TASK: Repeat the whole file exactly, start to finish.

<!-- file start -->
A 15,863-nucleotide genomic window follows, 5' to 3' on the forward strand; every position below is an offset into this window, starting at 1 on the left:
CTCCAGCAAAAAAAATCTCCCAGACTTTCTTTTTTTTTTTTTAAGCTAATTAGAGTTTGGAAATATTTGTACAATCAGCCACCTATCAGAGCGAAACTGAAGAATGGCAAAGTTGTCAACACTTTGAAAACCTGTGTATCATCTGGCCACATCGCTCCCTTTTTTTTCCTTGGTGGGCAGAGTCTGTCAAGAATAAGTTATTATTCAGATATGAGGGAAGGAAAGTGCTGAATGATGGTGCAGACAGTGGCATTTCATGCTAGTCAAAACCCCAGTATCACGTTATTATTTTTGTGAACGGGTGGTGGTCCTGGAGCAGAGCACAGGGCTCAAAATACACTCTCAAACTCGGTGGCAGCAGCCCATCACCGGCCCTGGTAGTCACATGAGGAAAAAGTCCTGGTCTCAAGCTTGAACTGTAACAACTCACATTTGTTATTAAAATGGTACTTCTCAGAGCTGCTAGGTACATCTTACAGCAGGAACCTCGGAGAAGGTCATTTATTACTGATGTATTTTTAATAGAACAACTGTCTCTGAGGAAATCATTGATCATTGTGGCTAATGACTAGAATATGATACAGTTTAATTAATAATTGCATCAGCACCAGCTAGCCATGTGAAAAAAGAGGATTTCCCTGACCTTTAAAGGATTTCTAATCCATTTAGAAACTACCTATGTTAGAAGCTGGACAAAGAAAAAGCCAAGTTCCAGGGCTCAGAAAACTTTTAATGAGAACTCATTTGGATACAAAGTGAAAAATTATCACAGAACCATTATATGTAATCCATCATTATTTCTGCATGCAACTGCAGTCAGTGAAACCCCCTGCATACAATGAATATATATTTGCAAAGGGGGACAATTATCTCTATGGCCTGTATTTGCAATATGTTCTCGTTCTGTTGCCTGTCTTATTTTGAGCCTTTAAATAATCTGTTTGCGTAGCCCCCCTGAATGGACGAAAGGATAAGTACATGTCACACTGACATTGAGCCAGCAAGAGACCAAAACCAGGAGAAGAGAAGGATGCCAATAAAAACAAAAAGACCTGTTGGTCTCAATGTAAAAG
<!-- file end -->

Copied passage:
A 15,863-nucleotide genomic window follows, 5' to 3' on the forward strand; every position below is an offset into this window, starting at 1 on the left:
CTCCAGCAAAAAAAATCTCCCAGACTTTCTTTTTTTTTTTTTAAGCTAATTAGAGTTTGGAAATATTTGTACAATCAGCCACCTATCAGAGCGAAACTGAAGAATGGCAAAGTTGTCAACACTTTGAAAACCTGTGTATCATCTGGCCACATCGCTCCCTTTTTTTTCCTTGGTGGGCAGAGTCTGTCAAGAATAAGTTATTATTCAGATATGAGGGAAGGAAAGTGCTGAATGATGGTGCAGACAGTGGCATTTCATGCTAGTCAAAACCCCAGTATCACGTTATTATTTTTGTGAACGGGTGGTGGTCCTGGAGCAGAGCACAGGGCTCAAAATACACTCTCAAACTCGGTGGCAGCAGCCCATCACCGGCCCTGGTAGTCACATGAGGAAAAAGTCCTGGTCTCAAGCTTGAACTGTAACAACTCACATTTGTTATTAAAATGGTACTTCTCAGAGCTGCTAGGTACATCTTACAGCAGGAACCTCGGAGAAGGTCATTTATTACTGATGTATTTTTAATAGAACAACTGTCTCTGAGGAAATCATTGATCATTGTGGCTAATGACTAGAATATGATACAGTTTAATTAATAATTGCATCAGCACCAGCTAGCCATGTGAAAAAAGAGGATTTCCCTGACCTTTAAAGGATTTCTAATCCATTTAGAAACTACCTATGTTAGAAGCTGGACAAAGAAAAAGCCAAGTTCCAGGGCTCAGAAAACTTTTAATGAGAACTCATTTGGATACAAAGTGAAAAATTATCACAGAACCATTATATGTAATCCATCATTATTTCTGCATGCAACTGCAGTCAGTGAAACCCCCTGCATACAATGAATATATATTTGCAAAGGGGGACAATTATCTCTATGGCCTGTATTTGCAATATGTTCTCGTTCTGTTGCCTGTCTTATTTTGAGCCTTTAAATAATCTGTTTGCGTAGCCCCCCTGAATGGACGAAAGGATAAGTACATGTCACACTGACATTGAGCCAGCAAGAGACCAAAACCAGGAGAAGAGAAGGATGCCAATAAAAACAAAAAGACCTGTTGGTCTCAATGTAAAAG